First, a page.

Some recent items on conflict simulation and serious games that might be of interest to PAXsims readers. Ryan Kuhns and Christian Palmer contributed material to this latest edition.
In Foreign Policy magazine last week, Derek Caelin asked “Can Your PlayStation Stop a War?”
He’s cautiously hopeful about the transformative peacebuilding potential of games:
As this newer generation of the genre has evolved, it has shown that it also has the ability to change attitudes: Role-playing and self-persuasion can have profound and long-lasting effects on attitudes and behavior. In PeaceMaker, an influential social-impact game from 2007, the player acts as the head of state for one side of the Israeli-Palestinian conflict and tries to achieve a peaceful resolution. The player must respond to conflicting pressures from opposing parties and react to shifting political circumstances in order to accomplish this goal. One 2012 study of the title found that the experience had a significant impact on the audience’s perceptions of the parties of the conflict. When 68 participants played as the Palestinian leader, their perceptions of both parties shifted dramatically, causing many to reevaluate, at least in the short term, their opinions of the challenges faced by leaders in this conflict.
It is this element that is the most promising aspect of games for peacebuilders: that cleverly designed games have the potential to shift the way a player reacts to and behaves in the world.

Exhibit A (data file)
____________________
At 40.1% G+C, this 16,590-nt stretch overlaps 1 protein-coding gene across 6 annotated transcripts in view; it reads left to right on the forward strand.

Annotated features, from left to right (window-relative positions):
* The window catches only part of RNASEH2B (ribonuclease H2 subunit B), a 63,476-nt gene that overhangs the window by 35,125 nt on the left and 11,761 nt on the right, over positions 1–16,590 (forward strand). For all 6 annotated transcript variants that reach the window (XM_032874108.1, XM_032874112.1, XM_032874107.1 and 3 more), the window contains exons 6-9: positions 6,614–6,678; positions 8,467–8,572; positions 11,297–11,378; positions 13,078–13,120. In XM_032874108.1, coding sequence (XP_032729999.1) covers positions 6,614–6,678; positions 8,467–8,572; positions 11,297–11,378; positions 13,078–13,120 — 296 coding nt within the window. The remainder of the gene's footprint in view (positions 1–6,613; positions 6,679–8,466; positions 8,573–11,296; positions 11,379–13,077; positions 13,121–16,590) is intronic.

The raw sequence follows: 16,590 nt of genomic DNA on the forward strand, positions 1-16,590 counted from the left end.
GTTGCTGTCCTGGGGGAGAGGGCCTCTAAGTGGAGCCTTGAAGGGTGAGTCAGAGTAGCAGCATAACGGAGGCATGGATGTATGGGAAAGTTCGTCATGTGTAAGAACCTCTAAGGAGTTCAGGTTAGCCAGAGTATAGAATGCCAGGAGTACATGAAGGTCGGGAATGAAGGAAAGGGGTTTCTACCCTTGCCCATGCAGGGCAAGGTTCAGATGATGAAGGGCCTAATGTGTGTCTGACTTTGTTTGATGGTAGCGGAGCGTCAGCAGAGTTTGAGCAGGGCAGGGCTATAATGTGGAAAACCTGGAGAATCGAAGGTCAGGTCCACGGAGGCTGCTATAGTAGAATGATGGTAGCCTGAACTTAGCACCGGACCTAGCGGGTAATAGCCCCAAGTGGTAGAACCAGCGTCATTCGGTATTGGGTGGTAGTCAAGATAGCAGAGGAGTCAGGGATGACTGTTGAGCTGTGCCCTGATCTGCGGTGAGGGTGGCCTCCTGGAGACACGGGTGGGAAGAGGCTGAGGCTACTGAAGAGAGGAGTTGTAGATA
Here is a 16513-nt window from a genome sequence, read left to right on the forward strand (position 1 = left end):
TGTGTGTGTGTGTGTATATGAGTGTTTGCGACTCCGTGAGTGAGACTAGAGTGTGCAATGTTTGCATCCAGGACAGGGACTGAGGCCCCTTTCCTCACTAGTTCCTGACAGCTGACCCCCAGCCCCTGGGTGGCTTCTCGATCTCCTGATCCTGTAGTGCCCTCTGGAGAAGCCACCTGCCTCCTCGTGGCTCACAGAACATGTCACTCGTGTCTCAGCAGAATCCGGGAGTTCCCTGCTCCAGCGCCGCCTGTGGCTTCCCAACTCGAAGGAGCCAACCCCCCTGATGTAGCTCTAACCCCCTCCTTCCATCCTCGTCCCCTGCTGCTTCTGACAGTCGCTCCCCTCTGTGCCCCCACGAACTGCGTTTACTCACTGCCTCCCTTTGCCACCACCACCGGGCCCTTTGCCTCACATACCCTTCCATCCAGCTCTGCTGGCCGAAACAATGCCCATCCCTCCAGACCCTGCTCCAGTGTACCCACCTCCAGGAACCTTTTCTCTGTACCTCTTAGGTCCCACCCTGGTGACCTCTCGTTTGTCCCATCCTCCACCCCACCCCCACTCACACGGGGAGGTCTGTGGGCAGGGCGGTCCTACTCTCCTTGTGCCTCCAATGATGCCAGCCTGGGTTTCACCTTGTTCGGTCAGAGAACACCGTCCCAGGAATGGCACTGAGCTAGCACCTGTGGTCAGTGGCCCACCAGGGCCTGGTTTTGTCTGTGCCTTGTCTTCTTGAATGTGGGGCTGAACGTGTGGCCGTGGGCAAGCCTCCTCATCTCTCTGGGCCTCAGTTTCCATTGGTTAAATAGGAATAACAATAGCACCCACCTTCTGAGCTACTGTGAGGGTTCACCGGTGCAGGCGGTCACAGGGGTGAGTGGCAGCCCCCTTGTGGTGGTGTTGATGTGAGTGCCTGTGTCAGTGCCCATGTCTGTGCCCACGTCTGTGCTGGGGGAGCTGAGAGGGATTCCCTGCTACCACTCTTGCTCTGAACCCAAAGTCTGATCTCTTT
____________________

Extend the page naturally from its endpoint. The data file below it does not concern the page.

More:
But despite the potential obstacles and skepticism, the idea of using video games to make peace is worthwhile. Their suggestive reach is already being used to help fuel wars and spur recruitment into fighting forces. Whether it is Hezbollah creating games to allow players to digitally participate in the 2006 war with Israel, Islamic State supporters modifying Grand Theft Auto, or even the U.S. military recruiting youth with America’s Army, games are already being employed to allow their audience to participate in a conflict. And if they can be harnessed to serve war, games should and must be used to power peace.
We at PAXsims like peace, and we like game and simulations. It’s certainly good that Caelin is highlighting some of the possible connections. Unfortunately the piece suffers a bit from a jumble of related (and somewhat trendy) ideas—games are popular, games shape attitudes, some peace games have been made, crowdfunding is cool, some games have been modestly effective in particular contexts—and doesn’t necessarily advance the art, science, and associated debates a great deal.
The American Political Science Association’s annual Teaching and Learning Conference recently concluded in Portland Oregon. The Active Learning in Political Science blog has plenty of reporting from the event:
Released on Steam last year are two political simulations: President for a Day: Corruption and President for a day: Floodings.
President for a Day- Corruption gives you the opportunity to assume the role of an African president. As such, you must make controversial decisions revolving around topics such as: democratic evolution, corruption, development aid- and cooperation.
President for A Day: Floodings is a turn-based strategy game where YOU are the President of Pakistan. With two weeks to Election Day, the monsoon could not come at a worse time. And in its wake comes famine, cholera, rebels, and much more. Can you save the nation in its hour of need?